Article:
In November I wrote a blog post musing about how much I should be spending on my apartment when I moved to Halifax. It was a tough call, because my husband didn’t have a job yet, so I was working on an estimate of what I thought his income would end up being. We looked at a bunch of places in a variety of price points, and settled on one that was in the medium range.
We’ve now been living here for two and a half months, and overall I’m pretty happy with the place. The management could be better, they aren’t very responsive and we’re the first residential tenants in the building so there have been some growing pains, but overall I’m happy with the apartment itself. It’s pretty nice but not too nice, it’s a two bedroom, not huge, but nor is it cramped. It’s just right.
Budget-wise, this is more than I’ve ever spent on housing. Even when I used to live in the city, I lived in a one-bedroom apartment. This is a two-bed, and is correspondingly more expensive. Fortunately, my husband has a job now, and with his full-time income and mine combined, this place costs exactly 35% of our net income.
If you’ll recall the budget pie chart I love to flaunt so much, you’ll know that 35% of my net income is precisely how much I should be spending on housing to have a ‘balanced budget’. This means my estimations and conservative thinking paid off, and we ended up with a balanced budget. Here’s what a typical budget should look like:
Only Spending 35% Of Your Income on Housing Enables Saving
The whole point of only spending 35% of our joint net income on housing isn’t just to follow the rules of this little pie chart. It’s because we want to have cash left over to save for our goals, like travel and a down payment on a home. With our two full time incomes, we should be able to save a pretty big chunk of our net income. Here’s what our actual budget looks like:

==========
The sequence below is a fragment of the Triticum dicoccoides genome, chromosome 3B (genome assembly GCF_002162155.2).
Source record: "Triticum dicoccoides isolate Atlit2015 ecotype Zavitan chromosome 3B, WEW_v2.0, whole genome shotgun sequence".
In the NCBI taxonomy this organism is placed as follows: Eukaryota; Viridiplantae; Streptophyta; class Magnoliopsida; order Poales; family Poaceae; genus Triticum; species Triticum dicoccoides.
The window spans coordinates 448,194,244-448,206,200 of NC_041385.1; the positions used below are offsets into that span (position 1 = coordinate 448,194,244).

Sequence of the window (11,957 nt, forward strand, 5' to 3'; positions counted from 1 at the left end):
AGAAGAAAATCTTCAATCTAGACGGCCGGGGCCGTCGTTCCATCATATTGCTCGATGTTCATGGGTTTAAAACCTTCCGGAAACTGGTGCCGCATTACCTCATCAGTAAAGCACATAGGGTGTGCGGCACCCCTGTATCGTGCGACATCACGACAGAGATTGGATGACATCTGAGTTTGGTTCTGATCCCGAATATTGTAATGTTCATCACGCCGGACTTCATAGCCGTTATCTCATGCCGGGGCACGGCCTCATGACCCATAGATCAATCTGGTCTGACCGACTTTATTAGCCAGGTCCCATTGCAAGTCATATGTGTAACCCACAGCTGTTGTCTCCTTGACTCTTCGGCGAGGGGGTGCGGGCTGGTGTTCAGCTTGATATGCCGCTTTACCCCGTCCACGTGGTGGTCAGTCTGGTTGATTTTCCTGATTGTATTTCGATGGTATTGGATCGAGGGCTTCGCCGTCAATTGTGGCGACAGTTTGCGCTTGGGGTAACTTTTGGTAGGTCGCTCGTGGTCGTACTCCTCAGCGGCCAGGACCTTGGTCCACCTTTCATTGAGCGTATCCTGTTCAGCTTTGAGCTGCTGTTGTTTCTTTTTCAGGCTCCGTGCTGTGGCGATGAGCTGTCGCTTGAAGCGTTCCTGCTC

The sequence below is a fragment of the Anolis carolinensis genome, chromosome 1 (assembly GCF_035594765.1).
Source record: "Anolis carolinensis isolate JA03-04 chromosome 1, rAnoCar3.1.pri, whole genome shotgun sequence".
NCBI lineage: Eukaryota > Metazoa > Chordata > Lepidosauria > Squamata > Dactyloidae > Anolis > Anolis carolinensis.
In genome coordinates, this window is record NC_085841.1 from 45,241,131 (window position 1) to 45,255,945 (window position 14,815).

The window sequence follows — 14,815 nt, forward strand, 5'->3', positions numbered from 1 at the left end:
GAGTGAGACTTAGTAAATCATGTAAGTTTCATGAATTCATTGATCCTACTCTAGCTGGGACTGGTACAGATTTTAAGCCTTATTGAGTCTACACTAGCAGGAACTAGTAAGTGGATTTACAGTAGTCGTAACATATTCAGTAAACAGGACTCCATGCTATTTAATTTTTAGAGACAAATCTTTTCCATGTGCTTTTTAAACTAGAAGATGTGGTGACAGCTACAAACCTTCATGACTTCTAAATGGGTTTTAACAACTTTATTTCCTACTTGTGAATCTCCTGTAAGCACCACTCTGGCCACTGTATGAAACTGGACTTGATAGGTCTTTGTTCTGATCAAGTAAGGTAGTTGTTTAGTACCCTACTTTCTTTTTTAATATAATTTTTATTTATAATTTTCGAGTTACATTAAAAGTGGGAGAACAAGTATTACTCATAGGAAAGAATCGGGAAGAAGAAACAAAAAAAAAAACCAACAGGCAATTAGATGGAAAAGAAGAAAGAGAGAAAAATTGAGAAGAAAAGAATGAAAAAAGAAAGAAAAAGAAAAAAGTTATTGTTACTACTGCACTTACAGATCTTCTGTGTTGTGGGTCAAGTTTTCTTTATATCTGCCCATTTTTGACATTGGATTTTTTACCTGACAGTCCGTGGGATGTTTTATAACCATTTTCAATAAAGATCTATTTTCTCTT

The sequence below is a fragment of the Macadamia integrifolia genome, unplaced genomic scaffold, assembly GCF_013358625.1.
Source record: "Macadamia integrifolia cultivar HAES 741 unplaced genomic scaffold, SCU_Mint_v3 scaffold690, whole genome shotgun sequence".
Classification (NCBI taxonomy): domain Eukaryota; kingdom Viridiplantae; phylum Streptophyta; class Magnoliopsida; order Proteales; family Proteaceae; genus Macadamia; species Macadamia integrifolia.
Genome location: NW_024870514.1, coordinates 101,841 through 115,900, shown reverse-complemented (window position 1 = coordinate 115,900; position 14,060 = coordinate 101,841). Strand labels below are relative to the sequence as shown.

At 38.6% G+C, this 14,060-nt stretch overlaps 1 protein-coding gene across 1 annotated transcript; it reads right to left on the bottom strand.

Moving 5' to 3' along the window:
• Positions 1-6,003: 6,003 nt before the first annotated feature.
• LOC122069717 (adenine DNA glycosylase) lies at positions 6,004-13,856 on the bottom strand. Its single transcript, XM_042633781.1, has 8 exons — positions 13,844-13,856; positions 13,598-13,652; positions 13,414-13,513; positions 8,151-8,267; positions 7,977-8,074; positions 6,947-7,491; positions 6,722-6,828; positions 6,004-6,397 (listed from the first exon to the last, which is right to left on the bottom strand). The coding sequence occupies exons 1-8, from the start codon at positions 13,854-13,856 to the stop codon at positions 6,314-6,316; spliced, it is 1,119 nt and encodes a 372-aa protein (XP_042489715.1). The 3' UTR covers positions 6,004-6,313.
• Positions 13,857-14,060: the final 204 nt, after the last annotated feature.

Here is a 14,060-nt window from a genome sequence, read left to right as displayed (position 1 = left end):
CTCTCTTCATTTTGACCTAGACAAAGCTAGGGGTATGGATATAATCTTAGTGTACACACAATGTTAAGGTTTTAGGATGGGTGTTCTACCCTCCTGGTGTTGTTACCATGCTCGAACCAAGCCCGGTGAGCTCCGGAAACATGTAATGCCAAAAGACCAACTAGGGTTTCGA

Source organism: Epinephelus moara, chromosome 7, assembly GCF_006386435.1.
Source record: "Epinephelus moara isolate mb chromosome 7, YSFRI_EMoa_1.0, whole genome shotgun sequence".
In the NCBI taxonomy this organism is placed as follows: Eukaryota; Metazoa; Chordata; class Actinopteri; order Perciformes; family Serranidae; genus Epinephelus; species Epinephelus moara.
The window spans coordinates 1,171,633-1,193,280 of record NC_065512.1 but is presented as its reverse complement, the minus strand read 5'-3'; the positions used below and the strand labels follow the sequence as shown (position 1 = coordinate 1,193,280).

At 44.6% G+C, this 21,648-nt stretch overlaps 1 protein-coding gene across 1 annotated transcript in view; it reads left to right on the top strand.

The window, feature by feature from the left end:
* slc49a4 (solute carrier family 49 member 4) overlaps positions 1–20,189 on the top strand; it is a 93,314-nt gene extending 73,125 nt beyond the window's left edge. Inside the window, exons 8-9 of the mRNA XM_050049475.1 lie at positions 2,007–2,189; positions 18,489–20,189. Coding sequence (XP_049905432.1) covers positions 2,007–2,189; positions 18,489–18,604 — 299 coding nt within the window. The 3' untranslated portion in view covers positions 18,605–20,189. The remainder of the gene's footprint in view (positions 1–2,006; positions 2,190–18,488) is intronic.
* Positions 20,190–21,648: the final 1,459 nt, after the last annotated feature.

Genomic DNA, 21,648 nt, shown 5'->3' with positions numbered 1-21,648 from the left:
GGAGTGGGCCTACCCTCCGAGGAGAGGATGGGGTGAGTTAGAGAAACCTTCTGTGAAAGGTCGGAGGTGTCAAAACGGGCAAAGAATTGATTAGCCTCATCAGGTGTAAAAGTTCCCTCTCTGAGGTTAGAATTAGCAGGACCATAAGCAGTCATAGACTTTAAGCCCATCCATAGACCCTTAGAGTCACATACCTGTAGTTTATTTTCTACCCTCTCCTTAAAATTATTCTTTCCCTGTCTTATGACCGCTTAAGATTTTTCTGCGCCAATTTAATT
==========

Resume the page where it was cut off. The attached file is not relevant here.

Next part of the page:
Looking pretty good in my opinion! Since my debt pie slice is at 0% (versus 15% in the model budget) and my transportation costs are 6% (versus 15% in the model budget) I have an extra 24% in my budget to play around with. I redistributed that between savings and other living expenses. The other living expenses section is a little high right now because I’ve allotted some money for spending on furniture, eventually that’ll decrease and I’ll be able to put even more money towards savings.
At this rate, we’ll be putting away enough money to meet my 2015 goals of boosting our retirement savings to $14,000 and saving $5,000 for a house, plus a little extra for travel and a secret savings goal that I’m not ready to share.
This is really great news. Moving to a new city can be stressful, especially when one or both earners are job hunting. There are so many variables at play, I wasn’t sure how much we were going to end up saving in this new, more expensive city. Turns out, we can still save quite a bit, which I’m really happy about. I had some minor fears that we’d be living a little more paycheque to paycheque, and I’m very glad that our reality is much more savings oriented.
So, my estimations worked, after agonizing over how much to spend on an apartment, it turns out we chose just right. I love when life works out.
Have you recently made any big changes to your budget? Does your budget look similar to the model one shown above? How much of your net income do you spend on housing? I want to know!